February 1 is Ibolc. It marks the first stirrings of spring in Ireland. St. Brigid’s Day is attached to it. Candlemas is also attached to it, marking the 40 days after Christmas when Mary went to the Temple, with baby Jesus in tow, to honor the rules for being ritually purified after giving birth, and thus meeting Simeon and Anna. It’s the Candle Mass in the old days because everyone in Ireland brought their special, home-use beeswax candle to the meeting for a blessing. Those candles symbolized the presence of God, the flame of the Spirit with them. As with all the big days of the Christian year, Brigid’s Day is all mixed up with legend, the seasons of paganism, and arguments over what is the best way to honor her memory.
I’m not bothering with the controversies too much. I feel free to strain out good things from not-so-good things whenever I can. I’m into “testing everything and holding on to what is good” as Paul instructs the Thessalonians to do. Using Jesus’ metaphor another way, I think we should strain out the gnat of good and not swallow the camel of nonsense when we need to.
I like to remember the Brigids of my own era on Brigid’s Day. As the church was first forming, brilliantly, in Ireland, Brigid was a great leader (see last year’s blog about it, if you like). At the site of the community she founded and lead in Kildare, we visited the enclosure for the perpetual flame that Brigid tended and which burned for over a thousand years before Protestants doused it. The flame was a sign of the presence of Jesus in the heart of Ireland. The guide told us that the flame’s keepers were on a twenty-day cycle. Nineteen women were selected to keep the fire going and on the twentieth night Brigid kept it herself.
I like the idea of nineteen women keeping the flame of faith going. I know several sets of those kind of women, and so do you. They are keeping faith alive in a time when there are a lot more than Protestants trying to douse it! I collected my own roster, just to celebrate the idea that women are still courageously tending the flame. I listed the first nineteen who randomly came to my mind, below, and resisted listing nineteen more. I know many women who keep the flame burning among the Circle of Hope. I thought you might like to add one or two to the list, as well.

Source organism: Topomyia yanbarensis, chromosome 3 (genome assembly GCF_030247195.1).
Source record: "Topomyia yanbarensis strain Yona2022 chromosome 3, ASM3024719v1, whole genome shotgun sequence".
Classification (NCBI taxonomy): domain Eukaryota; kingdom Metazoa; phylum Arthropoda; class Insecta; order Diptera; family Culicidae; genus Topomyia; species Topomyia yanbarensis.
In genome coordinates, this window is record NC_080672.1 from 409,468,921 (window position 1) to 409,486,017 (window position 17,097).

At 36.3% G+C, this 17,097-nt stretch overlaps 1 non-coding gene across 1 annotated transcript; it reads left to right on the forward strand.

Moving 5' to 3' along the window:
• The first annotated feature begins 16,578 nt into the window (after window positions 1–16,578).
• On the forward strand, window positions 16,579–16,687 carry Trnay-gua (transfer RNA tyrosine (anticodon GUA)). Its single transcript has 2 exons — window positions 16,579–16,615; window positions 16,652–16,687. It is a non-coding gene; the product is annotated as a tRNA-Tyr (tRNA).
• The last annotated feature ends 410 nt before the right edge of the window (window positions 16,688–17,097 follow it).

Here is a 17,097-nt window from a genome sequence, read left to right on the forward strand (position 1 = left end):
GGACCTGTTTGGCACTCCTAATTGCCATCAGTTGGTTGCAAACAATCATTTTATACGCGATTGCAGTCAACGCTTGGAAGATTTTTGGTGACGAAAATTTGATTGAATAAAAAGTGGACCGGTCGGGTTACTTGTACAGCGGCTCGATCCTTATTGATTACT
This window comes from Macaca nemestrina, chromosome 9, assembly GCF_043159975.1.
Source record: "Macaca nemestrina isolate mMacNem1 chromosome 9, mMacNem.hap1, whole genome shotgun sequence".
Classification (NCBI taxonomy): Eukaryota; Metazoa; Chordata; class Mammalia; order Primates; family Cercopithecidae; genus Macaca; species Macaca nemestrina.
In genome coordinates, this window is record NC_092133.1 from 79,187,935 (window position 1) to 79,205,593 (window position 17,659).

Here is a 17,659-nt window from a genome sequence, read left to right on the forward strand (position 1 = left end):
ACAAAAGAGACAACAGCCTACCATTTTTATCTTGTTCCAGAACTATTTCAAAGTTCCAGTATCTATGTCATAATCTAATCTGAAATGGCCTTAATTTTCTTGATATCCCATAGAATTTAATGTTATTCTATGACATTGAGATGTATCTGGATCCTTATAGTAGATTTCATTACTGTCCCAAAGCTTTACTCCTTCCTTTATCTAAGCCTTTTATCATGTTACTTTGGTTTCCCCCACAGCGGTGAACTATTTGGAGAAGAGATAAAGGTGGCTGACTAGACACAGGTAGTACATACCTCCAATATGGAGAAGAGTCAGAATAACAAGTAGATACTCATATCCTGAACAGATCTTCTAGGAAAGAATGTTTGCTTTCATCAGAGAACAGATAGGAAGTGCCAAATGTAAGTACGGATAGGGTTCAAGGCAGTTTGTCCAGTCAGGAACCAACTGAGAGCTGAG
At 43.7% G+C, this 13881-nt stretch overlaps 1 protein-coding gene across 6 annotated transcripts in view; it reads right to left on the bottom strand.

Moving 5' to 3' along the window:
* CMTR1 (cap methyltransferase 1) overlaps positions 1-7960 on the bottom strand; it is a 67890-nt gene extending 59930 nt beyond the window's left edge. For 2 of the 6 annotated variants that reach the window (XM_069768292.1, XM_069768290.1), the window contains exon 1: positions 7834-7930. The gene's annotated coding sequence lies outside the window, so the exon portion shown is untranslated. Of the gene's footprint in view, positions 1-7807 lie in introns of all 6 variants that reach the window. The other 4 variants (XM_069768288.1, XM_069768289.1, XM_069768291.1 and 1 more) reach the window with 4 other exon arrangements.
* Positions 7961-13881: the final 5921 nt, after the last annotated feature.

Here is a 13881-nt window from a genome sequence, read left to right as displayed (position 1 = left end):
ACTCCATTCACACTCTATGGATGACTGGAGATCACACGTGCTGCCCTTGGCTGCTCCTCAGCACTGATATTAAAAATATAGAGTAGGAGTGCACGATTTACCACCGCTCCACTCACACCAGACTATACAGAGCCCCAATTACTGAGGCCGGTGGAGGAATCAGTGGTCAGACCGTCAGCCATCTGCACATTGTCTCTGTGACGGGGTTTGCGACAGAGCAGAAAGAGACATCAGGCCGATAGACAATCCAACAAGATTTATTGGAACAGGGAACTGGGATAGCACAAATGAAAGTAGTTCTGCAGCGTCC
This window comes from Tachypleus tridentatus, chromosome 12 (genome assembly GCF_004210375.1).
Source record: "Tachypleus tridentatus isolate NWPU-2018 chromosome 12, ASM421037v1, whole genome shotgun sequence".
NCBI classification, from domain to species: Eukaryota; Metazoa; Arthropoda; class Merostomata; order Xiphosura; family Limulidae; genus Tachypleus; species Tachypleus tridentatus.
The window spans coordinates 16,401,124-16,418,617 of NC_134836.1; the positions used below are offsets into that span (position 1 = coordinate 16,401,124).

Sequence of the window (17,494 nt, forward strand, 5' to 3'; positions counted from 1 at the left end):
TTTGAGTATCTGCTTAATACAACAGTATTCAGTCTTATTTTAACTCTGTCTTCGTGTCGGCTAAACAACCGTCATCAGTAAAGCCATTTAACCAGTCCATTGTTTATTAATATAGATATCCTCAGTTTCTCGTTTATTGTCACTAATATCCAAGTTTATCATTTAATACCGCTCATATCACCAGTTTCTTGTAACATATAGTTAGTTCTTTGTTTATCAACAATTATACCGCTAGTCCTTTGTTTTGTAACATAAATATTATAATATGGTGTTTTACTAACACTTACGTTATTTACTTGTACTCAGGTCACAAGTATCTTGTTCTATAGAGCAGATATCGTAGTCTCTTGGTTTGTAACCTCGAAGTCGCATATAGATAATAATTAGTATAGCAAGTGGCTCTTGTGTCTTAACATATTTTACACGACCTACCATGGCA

Brigid’s Day is a good day to celebrate what burns with the fire of Jesus. It is a good day to celebrate faithful women who tend the flame and to imagine all the good they are causing to stir up springtime in the winter of the world. By selecting nineteen I did not mean to deselect all the rest, of course — this is not the Grammy Awards of spirituality! I just want us to look around on Brigid’s Day and note the spark of the perpetual flame in each one, celebrate what God has done, and anticipate what God might do.
Here’s my random nineteen.
Gwen – spiritual director, promoter of mental health, flame-builder in children
Sarah – leader of cells and cell leaders and network builder
Rachel – pastor to many and group leader for those in need
Marquita – homemaker, daring leader, student
Aubrey –vision keeper, compassionate teacher
Jen – risk taker, church planter
Martha – business maker, fearless leader
Tracey – tenacious servant, overcomer
Megan – hardworking environment maker
Katie – hospitable faith builder
Christina – business builder, evangelist, mother to many
Kelly – ambitious talent user, seeker of the deep
Angie – teacher in song, empath
Missy – missional organizer, persistent servant
Mimi – peacemaker, missional educator and fire builder
Emily – visionary organizer, risk taker, networker
Melissa – consistent caregiver, safety net sewer
Brittney – visionary outreacher, passionate leader
Courtney – multi-talented creator, brave life developer
If you feel like contributing to the formation of another nineteen flame-tenders (or more!), add a comment!